Lisa Markwell, editor of the Independent on Sunday, has broken her holiday to give account on Slipped Disc of her new arts policy.
Dear Norman Lebrecht
Thank you for giving me the opportunity to give a full context to the arts cuts.
You will be aware of the difficult economic state of all of Britain’s newspapers, and the Independent titles in particular. It has been reported that the management team of the titles is engaged in a broad-ranging sweep of cost-cutting exercises, and this includes a number of compulsory redundancies.
Many of these are staff members of the papers who have been with titles up to (in a couple of cases) 20 years. Some are younger journalists of terrific talent. It is distressing for those leaving and worrying for those left to try and bring out papers of quality and distinction without them.
Another facet of the cuts is to drive down contributor costs – this is where the arts critics come in.
There is no question that the critics who have given loyal service to The Independent on Sunday for years are brilliant. When I took over editing the paper a few months ago, it was a delight to read them – and I know my predecessor felt the same, protecting them as much as possible in earlier cost-cutting exercises.
This time, however, calculations proved that it was no longer possible to continue with reviews in the way they have appeared – and the challenge for me and the art critics’ main editor, Mike Higgins, is to find a way to cover arts in the Independent on Sunday that satisfies the readers and provides a showcase for terrific writing about the different disciplines.
We are working that out right now – and will launch a new section (clearly no longer called The Critics) in September. We hope that any of the writers who have appeared on the pages before will be able to in the future, should they want to. Having been made redundant from their reviewing contracts, they no doubt feel bruised and anxious, so I wouldn’t be so pushy as to demand they either do or don’t contribute.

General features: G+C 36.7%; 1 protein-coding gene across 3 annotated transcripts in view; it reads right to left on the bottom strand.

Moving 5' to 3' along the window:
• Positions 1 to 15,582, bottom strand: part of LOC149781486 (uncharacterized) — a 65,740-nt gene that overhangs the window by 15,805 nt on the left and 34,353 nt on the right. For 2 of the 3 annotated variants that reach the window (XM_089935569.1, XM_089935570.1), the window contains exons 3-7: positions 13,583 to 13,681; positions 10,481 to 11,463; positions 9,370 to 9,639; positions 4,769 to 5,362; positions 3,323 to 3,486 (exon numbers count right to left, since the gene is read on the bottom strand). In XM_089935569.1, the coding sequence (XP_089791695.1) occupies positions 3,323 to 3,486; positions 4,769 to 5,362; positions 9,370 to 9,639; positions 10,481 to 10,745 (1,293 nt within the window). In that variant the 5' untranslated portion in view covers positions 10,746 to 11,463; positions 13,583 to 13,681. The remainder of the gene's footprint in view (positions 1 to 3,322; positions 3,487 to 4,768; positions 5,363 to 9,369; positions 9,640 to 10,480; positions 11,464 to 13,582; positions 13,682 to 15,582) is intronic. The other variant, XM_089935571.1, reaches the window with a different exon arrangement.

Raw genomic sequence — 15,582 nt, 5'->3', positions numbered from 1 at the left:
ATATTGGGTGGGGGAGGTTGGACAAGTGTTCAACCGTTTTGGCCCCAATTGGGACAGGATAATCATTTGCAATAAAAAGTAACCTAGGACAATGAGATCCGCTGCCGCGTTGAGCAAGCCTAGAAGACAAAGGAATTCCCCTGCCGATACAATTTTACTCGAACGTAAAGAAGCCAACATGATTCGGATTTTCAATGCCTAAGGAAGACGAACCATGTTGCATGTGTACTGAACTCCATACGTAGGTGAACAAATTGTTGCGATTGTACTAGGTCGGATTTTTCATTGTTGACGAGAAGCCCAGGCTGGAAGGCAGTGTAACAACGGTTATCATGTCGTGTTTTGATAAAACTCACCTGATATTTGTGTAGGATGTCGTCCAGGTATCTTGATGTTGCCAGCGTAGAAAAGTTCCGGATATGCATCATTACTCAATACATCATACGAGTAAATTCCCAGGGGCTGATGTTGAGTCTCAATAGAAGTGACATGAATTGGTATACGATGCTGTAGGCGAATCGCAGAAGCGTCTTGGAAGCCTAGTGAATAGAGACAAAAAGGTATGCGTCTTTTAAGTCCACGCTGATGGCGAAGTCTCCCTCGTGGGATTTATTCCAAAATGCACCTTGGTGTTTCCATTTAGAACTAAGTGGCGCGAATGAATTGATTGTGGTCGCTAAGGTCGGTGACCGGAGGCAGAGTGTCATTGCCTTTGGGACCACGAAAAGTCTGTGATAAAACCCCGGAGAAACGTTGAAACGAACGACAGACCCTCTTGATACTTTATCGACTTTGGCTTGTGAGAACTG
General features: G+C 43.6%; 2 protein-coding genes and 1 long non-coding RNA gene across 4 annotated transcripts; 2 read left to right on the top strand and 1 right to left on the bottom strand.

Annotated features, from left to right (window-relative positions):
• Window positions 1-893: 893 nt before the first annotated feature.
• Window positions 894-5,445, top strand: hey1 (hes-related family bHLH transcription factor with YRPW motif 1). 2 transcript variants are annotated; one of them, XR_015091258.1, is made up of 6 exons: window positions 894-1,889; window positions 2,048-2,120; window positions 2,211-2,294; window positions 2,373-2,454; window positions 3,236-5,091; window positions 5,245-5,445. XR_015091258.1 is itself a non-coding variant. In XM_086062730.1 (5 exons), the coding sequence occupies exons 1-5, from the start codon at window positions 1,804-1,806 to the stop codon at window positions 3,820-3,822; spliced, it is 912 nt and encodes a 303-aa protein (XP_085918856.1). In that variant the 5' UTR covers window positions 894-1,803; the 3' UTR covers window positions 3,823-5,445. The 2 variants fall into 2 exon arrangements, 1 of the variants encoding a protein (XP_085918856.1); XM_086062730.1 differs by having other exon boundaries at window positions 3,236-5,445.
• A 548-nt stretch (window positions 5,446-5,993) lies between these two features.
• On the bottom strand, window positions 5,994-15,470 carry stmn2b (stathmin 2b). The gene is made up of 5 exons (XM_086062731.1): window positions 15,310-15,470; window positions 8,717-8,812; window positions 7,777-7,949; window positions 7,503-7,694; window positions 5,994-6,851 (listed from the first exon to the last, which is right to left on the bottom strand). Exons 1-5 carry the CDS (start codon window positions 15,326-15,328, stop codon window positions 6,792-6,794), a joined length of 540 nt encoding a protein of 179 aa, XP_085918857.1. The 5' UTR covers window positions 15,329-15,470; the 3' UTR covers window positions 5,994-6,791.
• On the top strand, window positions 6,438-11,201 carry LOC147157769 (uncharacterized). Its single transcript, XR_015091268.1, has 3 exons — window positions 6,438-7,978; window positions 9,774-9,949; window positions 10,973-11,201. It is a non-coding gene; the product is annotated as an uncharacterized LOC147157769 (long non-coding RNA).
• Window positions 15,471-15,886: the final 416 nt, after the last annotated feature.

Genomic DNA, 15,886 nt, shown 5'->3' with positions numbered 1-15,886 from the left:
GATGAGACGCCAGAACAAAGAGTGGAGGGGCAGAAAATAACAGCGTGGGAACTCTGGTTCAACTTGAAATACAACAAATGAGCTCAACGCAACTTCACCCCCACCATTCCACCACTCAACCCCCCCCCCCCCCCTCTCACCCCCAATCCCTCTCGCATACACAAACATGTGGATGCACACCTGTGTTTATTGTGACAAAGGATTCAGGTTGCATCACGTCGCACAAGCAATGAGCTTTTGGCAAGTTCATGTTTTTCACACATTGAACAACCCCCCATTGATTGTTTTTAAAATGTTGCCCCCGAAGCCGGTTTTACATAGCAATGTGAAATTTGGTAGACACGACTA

(Because I am also involved with trying to maintain news, comment, business, politics, features, sport and a colour supplement in the face of cuts in all those areas too, I have – I admit – been too slow to write to the critics direct to thank them for their hard work and loyalty. I am doing that now.)
I can see that for lovers of the arts, a newspaper without critics is a puzzling and perhaps unwelcome development but I believe that it is still possible to write exciting essays, interviews, comment and so on that challenge and delight the reader and showcase talent with just as much space as before. I have no doubt that you and other commentators will let me know whether we have been successful or not.
The section will not be a collection of digested reviews from other papers (although we may alert readers to reviews from our sister paper, the daily Independent).
The reason I put out an alert to the media about the changes to the arts section were partly to counter the erroneous reports that there would no longer be any arts in The Independent on Sunday. I included the request that PRs afford the writers the same access and information as always was meant to be helpful to the critics whether or not they write for the IoS in the future. They probably don’t need any help in that direction, having established their own contacts with the arts world over many years, but it was a gesture of goodwill and to see it turned into some sort of blag for the paper was miserable.
I’ve been a journalist for 29 years (oof!) and have learned to take the rough with the smooth. I expect flak for these swingeing cuts happening on my watch but hope that I would always make myself available to answer criticism and give explanations where required, if asked.
Thank you for reading,
The Independent on Sunday